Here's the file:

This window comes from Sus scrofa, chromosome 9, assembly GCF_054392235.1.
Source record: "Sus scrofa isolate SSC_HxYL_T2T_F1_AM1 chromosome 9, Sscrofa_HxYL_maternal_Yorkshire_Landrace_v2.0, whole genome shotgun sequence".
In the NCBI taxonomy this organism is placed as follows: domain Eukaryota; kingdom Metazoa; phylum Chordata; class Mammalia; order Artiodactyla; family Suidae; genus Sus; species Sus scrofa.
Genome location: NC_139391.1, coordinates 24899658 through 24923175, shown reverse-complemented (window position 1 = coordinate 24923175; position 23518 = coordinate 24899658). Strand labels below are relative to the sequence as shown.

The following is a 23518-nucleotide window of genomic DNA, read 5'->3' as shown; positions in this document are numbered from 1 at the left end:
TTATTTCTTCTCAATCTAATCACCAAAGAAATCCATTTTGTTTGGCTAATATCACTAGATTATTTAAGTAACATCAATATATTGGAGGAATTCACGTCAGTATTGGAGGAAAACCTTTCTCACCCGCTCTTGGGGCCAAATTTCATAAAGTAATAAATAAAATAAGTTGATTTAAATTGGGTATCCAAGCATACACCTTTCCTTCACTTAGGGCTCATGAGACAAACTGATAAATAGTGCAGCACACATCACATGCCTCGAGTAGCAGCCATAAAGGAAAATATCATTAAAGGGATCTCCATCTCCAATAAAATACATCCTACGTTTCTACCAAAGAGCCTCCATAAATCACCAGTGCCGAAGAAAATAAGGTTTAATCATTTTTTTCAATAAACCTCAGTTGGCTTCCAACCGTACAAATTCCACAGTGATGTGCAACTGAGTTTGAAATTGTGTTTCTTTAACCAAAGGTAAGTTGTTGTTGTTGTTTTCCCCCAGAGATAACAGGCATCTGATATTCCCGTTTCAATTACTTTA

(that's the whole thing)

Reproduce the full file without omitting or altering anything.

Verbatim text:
This window comes from Sus scrofa, chromosome 9, assembly GCF_054392235.1.
Source record: "Sus scrofa isolate SSC_HxYL_T2T_F1_AM1 chromosome 9, Sscrofa_HxYL_maternal_Yorkshire_Landrace_v2.0, whole genome shotgun sequence".
In the NCBI taxonomy this organism is placed as follows: domain Eukaryota; kingdom Metazoa; phylum Chordata; class Mammalia; order Artiodactyla; family Suidae; genus Sus; species Sus scrofa.
Genome location: NC_139391.1, coordinates 24899658 through 24923175, shown reverse-complemented (window position 1 = coordinate 24923175; position 23518 = coordinate 24899658). Strand labels below are relative to the sequence as shown.

The following is a 23518-nucleotide window of genomic DNA, read 5'->3' as shown; positions in this document are numbered from 1 at the left end:
TTATTTCTTCTCAATCTAATCACCAAAGAAATCCATTTTGTTTGGCTAATATCACTAGATTATTTAAGTAACATCAATATATTGGAGGAATTCACGTCAGTATTGGAGGAAAACCTTTCTCACCCGCTCTTGGGGCCAAATTTCATAAAGTAATAAATAAAATAAGTTGATTTAAATTGGGTATCCAAGCATACACCTTTCCTTCACTTAGGGCTCATGAGACAAACTGATAAATAGTGCAGCACACATCACATGCCTCGAGTAGCAGCCATAAAGGAAAATATCATTAAAGGGATCTCCATCTCCAATAAAATACATCCTACGTTTCTACCAAAGAGCCTCCATAAATCACCAGTGCCGAAGAAAATAAGGTTTAATCATTTTTTTCAATAAACCTCAGTTGGCTTCCAACCGTACAAATTCCACAGTGATGTGCAACTGAGTTTGAAATTGTGTTTCTTTAACCAAAGGTAAGTTGTTGTTGTTGTTTTCCCCCAGAGATAACAGGCATCTGATATTCCCGTTTCAATTACTTTA